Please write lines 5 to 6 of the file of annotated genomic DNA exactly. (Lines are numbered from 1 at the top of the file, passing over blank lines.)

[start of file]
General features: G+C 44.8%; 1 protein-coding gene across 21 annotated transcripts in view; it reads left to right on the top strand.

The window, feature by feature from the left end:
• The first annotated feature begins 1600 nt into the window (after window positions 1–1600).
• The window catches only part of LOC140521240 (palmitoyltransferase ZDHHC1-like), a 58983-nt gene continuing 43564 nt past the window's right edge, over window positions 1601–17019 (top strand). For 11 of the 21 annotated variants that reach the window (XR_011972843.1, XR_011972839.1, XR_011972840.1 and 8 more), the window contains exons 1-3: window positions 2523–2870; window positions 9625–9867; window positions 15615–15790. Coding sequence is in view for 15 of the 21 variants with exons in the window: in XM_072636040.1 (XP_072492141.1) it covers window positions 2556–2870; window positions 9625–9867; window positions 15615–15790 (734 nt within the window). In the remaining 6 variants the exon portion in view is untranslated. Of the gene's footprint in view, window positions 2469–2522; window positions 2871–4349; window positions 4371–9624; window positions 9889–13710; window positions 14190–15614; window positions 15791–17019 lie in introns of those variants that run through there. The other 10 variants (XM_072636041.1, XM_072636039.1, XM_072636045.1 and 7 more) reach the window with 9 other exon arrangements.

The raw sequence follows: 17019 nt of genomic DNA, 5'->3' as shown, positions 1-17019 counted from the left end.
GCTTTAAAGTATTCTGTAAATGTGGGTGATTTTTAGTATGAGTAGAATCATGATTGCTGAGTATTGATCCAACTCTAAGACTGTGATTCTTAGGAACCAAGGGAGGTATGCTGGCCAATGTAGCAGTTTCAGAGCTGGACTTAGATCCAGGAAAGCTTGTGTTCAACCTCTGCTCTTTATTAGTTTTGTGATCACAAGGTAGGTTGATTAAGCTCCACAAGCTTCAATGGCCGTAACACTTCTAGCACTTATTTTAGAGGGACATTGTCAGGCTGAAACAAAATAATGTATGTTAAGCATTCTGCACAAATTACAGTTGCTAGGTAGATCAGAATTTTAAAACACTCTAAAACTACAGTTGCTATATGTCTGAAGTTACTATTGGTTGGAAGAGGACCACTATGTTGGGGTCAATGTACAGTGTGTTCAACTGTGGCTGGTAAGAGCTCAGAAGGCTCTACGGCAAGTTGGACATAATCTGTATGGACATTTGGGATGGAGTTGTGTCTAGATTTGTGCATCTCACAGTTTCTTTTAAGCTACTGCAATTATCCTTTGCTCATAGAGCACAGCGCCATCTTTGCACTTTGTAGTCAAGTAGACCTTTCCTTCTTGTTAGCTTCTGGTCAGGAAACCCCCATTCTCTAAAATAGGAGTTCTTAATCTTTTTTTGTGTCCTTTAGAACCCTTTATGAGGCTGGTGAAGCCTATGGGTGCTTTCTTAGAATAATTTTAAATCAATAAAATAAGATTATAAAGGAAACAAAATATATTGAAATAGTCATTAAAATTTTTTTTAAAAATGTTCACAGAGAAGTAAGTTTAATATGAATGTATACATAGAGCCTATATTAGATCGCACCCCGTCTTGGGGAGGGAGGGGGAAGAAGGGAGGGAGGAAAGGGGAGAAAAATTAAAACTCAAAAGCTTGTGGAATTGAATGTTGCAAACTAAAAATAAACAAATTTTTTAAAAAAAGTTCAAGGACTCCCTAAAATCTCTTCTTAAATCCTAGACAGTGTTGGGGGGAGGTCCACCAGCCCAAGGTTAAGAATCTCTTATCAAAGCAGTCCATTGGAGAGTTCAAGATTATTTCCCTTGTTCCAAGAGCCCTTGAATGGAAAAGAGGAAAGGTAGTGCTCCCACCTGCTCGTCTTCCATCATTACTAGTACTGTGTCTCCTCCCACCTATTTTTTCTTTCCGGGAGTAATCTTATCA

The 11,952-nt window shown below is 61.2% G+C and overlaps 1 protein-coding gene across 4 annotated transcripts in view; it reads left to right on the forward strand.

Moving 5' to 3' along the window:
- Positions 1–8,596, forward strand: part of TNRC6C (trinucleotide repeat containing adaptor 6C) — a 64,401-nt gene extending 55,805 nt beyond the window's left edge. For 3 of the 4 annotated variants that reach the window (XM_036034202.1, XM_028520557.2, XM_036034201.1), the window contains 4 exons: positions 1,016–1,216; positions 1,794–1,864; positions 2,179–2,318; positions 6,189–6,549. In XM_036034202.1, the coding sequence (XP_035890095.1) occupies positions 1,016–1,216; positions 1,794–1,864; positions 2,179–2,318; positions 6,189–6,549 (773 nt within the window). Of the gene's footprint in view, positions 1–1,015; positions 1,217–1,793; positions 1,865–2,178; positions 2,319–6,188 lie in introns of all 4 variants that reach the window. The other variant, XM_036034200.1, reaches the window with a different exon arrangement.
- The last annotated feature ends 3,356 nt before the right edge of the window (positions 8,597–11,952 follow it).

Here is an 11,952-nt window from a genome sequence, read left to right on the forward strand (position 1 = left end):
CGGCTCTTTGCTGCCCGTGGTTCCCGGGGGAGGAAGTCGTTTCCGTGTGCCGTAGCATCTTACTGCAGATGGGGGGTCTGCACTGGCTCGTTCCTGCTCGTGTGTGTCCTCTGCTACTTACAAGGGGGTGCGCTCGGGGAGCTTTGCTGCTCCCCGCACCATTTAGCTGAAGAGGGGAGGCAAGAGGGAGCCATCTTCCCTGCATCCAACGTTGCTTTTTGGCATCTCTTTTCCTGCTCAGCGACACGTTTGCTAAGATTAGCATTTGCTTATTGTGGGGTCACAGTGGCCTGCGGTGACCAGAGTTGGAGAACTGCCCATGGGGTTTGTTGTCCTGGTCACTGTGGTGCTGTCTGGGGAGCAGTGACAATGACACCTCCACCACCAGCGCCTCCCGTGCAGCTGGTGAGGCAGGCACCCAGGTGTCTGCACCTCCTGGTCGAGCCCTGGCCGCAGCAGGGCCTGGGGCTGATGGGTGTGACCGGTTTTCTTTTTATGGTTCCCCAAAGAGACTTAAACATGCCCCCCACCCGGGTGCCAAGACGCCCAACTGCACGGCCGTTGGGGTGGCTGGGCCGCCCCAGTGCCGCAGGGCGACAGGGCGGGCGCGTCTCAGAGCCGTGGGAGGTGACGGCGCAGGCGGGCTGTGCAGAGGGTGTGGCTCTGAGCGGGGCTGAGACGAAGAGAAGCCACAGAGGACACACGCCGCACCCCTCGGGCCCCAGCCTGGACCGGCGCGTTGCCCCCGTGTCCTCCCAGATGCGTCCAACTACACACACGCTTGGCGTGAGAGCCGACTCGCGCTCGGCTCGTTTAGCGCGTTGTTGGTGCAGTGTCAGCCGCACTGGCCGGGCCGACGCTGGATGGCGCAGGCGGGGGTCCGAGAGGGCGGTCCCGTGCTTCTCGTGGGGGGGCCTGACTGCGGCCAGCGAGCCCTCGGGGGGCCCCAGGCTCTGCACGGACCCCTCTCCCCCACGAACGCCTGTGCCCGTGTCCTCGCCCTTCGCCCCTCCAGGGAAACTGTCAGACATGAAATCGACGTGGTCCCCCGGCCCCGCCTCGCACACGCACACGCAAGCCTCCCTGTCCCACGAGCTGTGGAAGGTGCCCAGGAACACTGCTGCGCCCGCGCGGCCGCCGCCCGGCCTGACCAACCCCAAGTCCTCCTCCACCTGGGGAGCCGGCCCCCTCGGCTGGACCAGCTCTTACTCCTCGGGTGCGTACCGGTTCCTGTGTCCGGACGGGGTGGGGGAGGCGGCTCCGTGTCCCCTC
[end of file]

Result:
The raw sequence follows: 17019 nt of genomic DNA, 5'->3' as shown, positions 1-17019 counted from the left end.
GCTTTAAAGTATTCTGTAAATGTGGGTGATTTTTAGTATGAGTAGAATCATGATTGCTGAGTATTGATCCAACTCTAAGACTGTGATTCTTAGGAACCAAGGGAGGTATGCTGGCCAATGTAGCAGTTTCAGAGCTGGACTTAGATCCAGGAAAGCTTGTGTTCAACCTCTGCTCTTTATTAGTTTTGTGATCACAAGGTAGGTTGATTAAGCTCCACAAGCTTCAATGGCCGTAACACTTCTAGCACTTATTTTAGAGGGACATTGTCAGGCTGAAACAAAATAATGTATGTTAAGCATTCTGCACAAATTACAGTTGCTAGGTAGATCAGAATTTTAAAACACTCTAAAACTACAGTTGCTATATGTCTGAAGTTACTATTGGTTGGAAGAGGACCACTATGTTGGGGTCAATGTACAGTGTGTTCAACTGTGGCTGGTAAGAGCTCAGAAGGCTCTACGGCAAGTTGGACATAATCTGTATGGACATTTGGGATGGAGTTGTGTCTAGATTTGTGCATCTCACAGTTTCTTTTAAGCTACTGCAATTATCCTTTGCTCATAGAGCACAGCGCCATCTTTGCACTTTGTAGTCAAGTAGACCTTTCCTTCTTGTTAGCTTCTGGTCAGGAAACCCCCATTCTCTAAAATAGGAGTTCTTAATCTTTTTTTGTGTCCTTTAGAACCCTTTATGAGGCTGGTGAAGCCTATGGGTGCTTTCTTAGAATAATTTTAAATCAATAAAATAAGATTATAAAGGAAACAAAATATATTGAAATAGTCATTAAAATTTTTTTTAAAAATGTTCACAGAGAAGTAAGTTTAATATGAATGTATACATAGAGCCTATATTAGATCGCACCCCGTCTTGGGGAGGGAGGGGGAAGAAGGGAGGGAGGAAAGGGGAGAAAAATTAAAACTCAAAAGCTTGTGGAATTGAATGTTGCAAACTAAAAATAAACAAATTTTTTAAAAAAAGTTCAAGGACTCCCTAAAATCTCTTCTTAAATCCTAGACAGTGTTGGGGGGAGGTCCACCAGCCCAAGGTTAAGAATCTCTTATCAAAGCAGTCCATTGGAGAGTTCAAGATTATTTCCCTTGTTCCAAGAGCCCTTGAATGGAAAAGAGGAAAGGTAGTGCTCCCACCTGCTCGTCTTCCATCATTACTAGTACTGTGTCTCCTCCCACCTATTTTTTCTTTCCGGGAGTAATCTTATCA